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Comic book heroes killing innocent people?
October 18, 2011 10:02 AM   Subscribe

The hero thinks he killed an innocent -- examples of this trope in comic books or comic book movies? Couldn't find it on tvtropes.org

It seems age old but I can only think of one example, The Punisher - War Zone movie. But I'm sure I've read it a dozen times where the hero thinks they killed an innocent person only to find out that

(a) the person actually wasn't innocent, or
(b) the person was innocent but not killed by the hero--it was a frame-up, or
(c) the person was killed by the hero only to miraculously show up not dead later, they were only seriously wounded.

Any examples of this from comic book literature? Bonus points if it's a print comic featuring Punisher!
posted by arniec to Media & Arts (11 answers total) 1 user marked this as a favorite
 
Battlestar Gallatica when Apollo shoots down the Olympic Carrier in early first season. (the series treats the ship as a probable enemy/ "non-innocent" but for dramatic purposes the ambiguity is stressed / Apollo deals with the guilt of possibly killing 1000+ innocents)
posted by midmarch snowman at 10:16 AM on October 18, 2011


An innocent child's apparent death was the main cause of the Return of The Monster storyline from The Incredible Hulk.
posted by Greg Nog at 10:19 AM on October 18, 2011


Oh, oh! Another BSG example, during the first season when Baltar accuses the public relations dude Doral of being a cylon but the audience knows Baltar has no proof/good reason to suspect Doral. Doral is abandoned with his innocence still an element of dramatic irony until we learn he actually is a Cylon at the end of the miniseries. Not sure if that's a good example or not...
posted by midmarch snowman at 10:21 AM on October 18, 2011


Not quite right example: in Angel Season 5, Wesley kills his father when he threatens Fred, but it later turns out the father was a robot fake. Still, the damage was done: Wesley was obviously willing to kill his own father.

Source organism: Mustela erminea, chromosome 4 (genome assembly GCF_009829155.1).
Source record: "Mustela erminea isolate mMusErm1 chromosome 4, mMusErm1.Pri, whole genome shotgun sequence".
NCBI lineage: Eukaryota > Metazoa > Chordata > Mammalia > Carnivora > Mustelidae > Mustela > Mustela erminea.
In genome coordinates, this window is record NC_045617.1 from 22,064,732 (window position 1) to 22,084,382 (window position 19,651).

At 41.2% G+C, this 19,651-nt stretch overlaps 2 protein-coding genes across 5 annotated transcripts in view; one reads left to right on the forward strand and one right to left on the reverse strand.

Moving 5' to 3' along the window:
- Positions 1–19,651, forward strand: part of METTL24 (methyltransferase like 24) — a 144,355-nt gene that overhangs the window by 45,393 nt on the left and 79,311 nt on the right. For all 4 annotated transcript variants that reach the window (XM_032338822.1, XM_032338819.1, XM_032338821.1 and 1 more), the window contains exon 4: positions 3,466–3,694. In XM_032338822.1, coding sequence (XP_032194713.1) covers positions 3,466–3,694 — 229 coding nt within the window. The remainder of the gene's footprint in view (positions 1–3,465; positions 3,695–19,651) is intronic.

Also, this trope was used to comedic effect in The Simpsons, in one of the Treehouses of Terror. During a zombie invasion, Homer kills zombie Flanders, not because he was a zombie, but because he was Flanders. ("Dad, you killed zombie Flanders!" "He was a zombie?")
posted by Sticherbeast at 10:37 AM on October 18, 2011


The recent (as in a few years ago) Dan Slott She-Hulk run had a story in which She-Hulk (in regular human form) was doing disaster recovery work in the town that she (in Hulk Smash! enraged She-Hulk form in a previous Avengers story) had destroyed. The workers came across a corpse and she was sick with grief until it came out that it had been a murder; someone had used the chaos to make look like a directly She-Hulk-related killing.
posted by Zed at 10:50 AM on October 18, 2011


The set-up to Season 3 of Dexter is relevant here: Dexter kills a man in self-defense, and that's the first time Dexter has ever killed someone unknown to him.
posted by Faint of Butt at 10:50 AM on October 18, 2011


In Buffy season six Warren tricks Buffy into thinking she's killed a girl while fighting a demon in "Dead Things".
posted by winna at 11:03 AM on October 18, 2011


The '80s DC (post Crisis) crossover event Legends has as a subplot how Captain Marvel apparently kills a a hugely sized new villain instead of subduing him, but it is all part of Drakseid's plan to humiliate the Earth heroes and possibly take over the planet.

A recent spin on same, again by DC, was seen in Justice League: Generation Lost (this was before the current post-Flashpoint universe). Substitute Maxwell Lord for the baddie, Captain Atom for the framed up and Magog and lots of bystanders for the (truly and very, in this case) dead innocent. Lord was mind controlling Magog to make him go suicide-nuclear, Atom was unable to absorb the whole of the humongous explosion. Lord also mind-tricked every witness to see Atom as dealing a killing blow and causing the explosion.
posted by Iosephus at 11:35 AM on October 18, 2011


Gwen Stacy.

Peter Parker bore a huge load of guilt for her death, even though arguably it wasn't his fault.

For those not familiar with the canon, the Green Goblin threw her off the top of a bridge. Spiderman hit her with a web to stop her from falling, but the force of pulling her up broke her neck. So even though it was really Norman Osbourne's fault, Peter Parker saw himself as the proximate cause of her death. (Also because Osbourne wouldn't have had her there were it not for Parker.)
posted by Chocolate Pickle at 11:37 AM on October 18, 2011 [1 favorite]


This happened in The Iron Giant. The giant robot believed he had been made to fall on his human friend and kill him, and the grief caused him to go on a berserk spree of destruction. But it turns out that the kid survived.
posted by Vorteks at 12:36 PM on October 18, 2011


Also, I'm probably stretching the definition of "comic book", but the way Simba from Disney's The Lion King believed he was responsible for killing his father definitely comes to mind.
posted by Vorteks at 12:43 PM on October 18, 2011 [1 favorite]


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